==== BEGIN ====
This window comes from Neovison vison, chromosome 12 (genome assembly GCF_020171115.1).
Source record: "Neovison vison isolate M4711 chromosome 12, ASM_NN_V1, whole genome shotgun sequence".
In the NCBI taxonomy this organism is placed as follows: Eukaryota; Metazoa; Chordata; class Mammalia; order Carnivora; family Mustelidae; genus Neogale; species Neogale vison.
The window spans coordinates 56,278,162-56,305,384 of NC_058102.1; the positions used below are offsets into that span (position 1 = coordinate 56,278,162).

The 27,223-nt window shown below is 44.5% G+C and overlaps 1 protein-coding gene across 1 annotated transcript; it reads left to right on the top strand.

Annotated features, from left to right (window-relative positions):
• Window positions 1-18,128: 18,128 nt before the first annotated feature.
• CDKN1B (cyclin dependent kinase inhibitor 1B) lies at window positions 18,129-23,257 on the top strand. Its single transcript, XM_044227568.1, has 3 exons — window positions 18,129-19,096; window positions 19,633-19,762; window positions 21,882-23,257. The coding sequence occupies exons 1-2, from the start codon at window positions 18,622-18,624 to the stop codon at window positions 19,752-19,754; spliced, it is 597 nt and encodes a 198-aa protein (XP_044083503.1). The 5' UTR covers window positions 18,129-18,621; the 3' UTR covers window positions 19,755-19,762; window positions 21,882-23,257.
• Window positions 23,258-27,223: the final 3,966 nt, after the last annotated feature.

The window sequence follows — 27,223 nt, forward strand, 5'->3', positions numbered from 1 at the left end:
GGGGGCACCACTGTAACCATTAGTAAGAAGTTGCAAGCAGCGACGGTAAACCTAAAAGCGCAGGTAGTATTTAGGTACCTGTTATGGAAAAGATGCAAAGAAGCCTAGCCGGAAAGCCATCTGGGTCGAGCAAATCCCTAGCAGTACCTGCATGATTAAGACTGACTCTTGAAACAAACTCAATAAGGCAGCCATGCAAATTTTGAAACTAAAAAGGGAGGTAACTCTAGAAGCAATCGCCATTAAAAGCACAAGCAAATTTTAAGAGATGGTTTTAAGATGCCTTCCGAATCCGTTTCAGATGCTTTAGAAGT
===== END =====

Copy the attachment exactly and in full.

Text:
This window comes from Neovison vison, chromosome 12 (genome assembly GCF_020171115.1).
Source record: "Neovison vison isolate M4711 chromosome 12, ASM_NN_V1, whole genome shotgun sequence".
In the NCBI taxonomy this organism is placed as follows: Eukaryota; Metazoa; Chordata; class Mammalia; order Carnivora; family Mustelidae; genus Neogale; species Neogale vison.
The window spans coordinates 56,278,162-56,305,384 of NC_058102.1; the positions used below are offsets into that span (position 1 = coordinate 56,278,162).

The 27,223-nt window shown below is 44.5% G+C and overlaps 1 protein-coding gene across 1 annotated transcript; it reads left to right on the top strand.

Annotated features, from left to right (window-relative positions):
• Window positions 1-18,128: 18,128 nt before the first annotated feature.
• CDKN1B (cyclin dependent kinase inhibitor 1B) lies at window positions 18,129-23,257 on the top strand. Its single transcript, XM_044227568.1, has 3 exons — window positions 18,129-19,096; window positions 19,633-19,762; window positions 21,882-23,257. The coding sequence occupies exons 1-2, from the start codon at window positions 18,622-18,624 to the stop codon at window positions 19,752-19,754; spliced, it is 597 nt and encodes a 198-aa protein (XP_044083503.1). The 5' UTR covers window positions 18,129-18,621; the 3' UTR covers window positions 19,755-19,762; window positions 21,882-23,257.
• Window positions 23,258-27,223: the final 3,966 nt, after the last annotated feature.

The window sequence follows — 27,223 nt, forward strand, 5'->3', positions numbered from 1 at the left end:
GGGGGCACCACTGTAACCATTAGTAAGAAGTTGCAAGCAGCGACGGTAAACCTAAAAGCGCAGGTAGTATTTAGGTACCTGTTATGGAAAAGATGCAAAGAAGCCTAGCCGGAAAGCCATCTGGGTCGAGCAAATCCCTAGCAGTACCTGCATGATTAAGACTGACTCTTGAAACAAACTCAATAAGGCAGCCATGCAAATTTTGAAACTAAAAAGGGAGGTAACTCTAGAAGCAATCGCCATTAAAAGCACAAGCAAATTTTAAGAGATGGTTTTAAGATGCCTTCCGAATCCGTTTCAGATGCTTTAGAAGT